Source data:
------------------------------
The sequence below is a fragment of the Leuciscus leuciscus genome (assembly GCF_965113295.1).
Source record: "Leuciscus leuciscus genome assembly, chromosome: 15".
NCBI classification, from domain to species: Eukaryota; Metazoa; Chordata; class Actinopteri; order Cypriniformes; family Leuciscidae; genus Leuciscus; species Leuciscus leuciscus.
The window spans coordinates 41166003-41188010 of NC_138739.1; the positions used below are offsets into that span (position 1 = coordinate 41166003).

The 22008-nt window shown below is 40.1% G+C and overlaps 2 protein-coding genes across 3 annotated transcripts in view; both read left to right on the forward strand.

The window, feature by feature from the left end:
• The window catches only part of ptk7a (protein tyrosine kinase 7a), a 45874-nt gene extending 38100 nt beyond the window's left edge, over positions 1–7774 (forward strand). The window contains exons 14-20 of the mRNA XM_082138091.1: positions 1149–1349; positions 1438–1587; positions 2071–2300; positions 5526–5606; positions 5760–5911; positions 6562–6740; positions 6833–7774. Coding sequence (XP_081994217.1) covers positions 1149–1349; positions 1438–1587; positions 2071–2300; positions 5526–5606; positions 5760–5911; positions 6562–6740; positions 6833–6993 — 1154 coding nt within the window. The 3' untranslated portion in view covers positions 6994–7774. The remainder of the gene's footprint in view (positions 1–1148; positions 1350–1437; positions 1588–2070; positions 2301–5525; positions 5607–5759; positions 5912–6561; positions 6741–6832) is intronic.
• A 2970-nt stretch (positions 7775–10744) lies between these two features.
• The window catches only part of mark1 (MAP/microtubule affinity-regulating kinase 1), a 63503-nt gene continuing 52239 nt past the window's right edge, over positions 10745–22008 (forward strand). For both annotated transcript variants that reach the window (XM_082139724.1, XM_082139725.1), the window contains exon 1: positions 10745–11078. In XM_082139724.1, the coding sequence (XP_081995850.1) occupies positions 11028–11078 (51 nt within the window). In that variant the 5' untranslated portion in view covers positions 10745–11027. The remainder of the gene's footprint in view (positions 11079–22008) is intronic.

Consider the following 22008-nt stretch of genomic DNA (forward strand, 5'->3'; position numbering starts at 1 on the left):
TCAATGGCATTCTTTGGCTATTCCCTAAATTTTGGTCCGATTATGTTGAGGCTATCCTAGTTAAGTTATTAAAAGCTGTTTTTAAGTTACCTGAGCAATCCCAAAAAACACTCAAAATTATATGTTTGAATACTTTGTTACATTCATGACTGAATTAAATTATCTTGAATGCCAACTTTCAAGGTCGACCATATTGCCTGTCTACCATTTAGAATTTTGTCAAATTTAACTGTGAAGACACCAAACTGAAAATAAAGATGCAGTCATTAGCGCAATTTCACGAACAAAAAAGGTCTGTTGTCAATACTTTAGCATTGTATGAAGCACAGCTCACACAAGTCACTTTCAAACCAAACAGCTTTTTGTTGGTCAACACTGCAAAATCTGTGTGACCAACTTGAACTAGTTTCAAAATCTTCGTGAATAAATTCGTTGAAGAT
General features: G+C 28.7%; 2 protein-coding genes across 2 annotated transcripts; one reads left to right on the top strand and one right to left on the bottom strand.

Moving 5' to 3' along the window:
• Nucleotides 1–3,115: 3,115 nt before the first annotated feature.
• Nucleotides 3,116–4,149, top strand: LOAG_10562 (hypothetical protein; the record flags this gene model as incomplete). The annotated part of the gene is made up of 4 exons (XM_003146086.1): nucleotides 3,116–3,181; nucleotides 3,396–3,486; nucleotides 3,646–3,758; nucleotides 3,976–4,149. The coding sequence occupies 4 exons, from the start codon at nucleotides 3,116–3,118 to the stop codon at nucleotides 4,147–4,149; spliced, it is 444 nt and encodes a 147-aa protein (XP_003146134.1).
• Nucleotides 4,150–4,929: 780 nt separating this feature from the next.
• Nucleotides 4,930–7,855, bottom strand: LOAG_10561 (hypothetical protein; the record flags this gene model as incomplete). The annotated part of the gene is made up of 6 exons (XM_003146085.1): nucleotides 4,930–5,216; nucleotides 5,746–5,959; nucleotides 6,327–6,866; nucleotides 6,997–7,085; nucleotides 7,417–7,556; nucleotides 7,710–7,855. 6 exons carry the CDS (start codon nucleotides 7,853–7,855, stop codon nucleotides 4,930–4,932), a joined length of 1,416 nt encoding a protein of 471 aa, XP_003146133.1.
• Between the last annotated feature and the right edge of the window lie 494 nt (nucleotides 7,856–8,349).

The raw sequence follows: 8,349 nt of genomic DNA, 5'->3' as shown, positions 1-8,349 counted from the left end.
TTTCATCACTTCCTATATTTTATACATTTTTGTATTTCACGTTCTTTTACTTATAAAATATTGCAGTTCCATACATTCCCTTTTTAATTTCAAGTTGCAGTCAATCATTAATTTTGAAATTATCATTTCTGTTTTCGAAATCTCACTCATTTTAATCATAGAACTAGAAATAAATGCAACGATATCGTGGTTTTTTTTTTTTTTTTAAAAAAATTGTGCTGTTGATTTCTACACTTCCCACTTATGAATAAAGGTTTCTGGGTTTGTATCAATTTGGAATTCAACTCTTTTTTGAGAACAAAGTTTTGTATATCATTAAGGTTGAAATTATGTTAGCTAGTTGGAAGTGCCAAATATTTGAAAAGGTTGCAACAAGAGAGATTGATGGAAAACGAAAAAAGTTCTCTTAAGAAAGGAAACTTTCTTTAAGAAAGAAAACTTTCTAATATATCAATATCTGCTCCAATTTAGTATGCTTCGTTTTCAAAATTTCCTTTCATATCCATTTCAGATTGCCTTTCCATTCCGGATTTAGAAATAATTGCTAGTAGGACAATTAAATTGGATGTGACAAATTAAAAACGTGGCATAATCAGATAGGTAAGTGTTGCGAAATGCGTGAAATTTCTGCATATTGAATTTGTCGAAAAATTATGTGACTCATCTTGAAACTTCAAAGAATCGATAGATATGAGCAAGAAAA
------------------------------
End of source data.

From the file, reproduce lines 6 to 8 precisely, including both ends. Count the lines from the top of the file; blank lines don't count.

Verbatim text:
The window, feature by feature from the left end:
• The window catches only part of ptk7a (protein tyrosine kinase 7a), a 45874-nt gene extending 38100 nt beyond the window's left edge, over positions 1–7774 (forward strand). The window contains exons 14-20 of the mRNA XM_082138091.1: positions 1149–1349; positions 1438–1587; positions 2071–2300; positions 5526–5606; positions 5760–5911; positions 6562–6740; positions 6833–7774. Coding sequence (XP_081994217.1) covers positions 1149–1349; positions 1438–1587; positions 2071–2300; positions 5526–5606; positions 5760–5911; positions 6562–6740; positions 6833–6993 — 1154 coding nt within the window. The 3' untranslated portion in view covers positions 6994–7774. The remainder of the gene's footprint in view (positions 1–1148; positions 1350–1437; positions 1588–2070; positions 2301–5525; positions 5607–5759; positions 5912–6561; positions 6741–6832) is intronic.
• A 2970-nt stretch (positions 7775–10744) lies between these two features.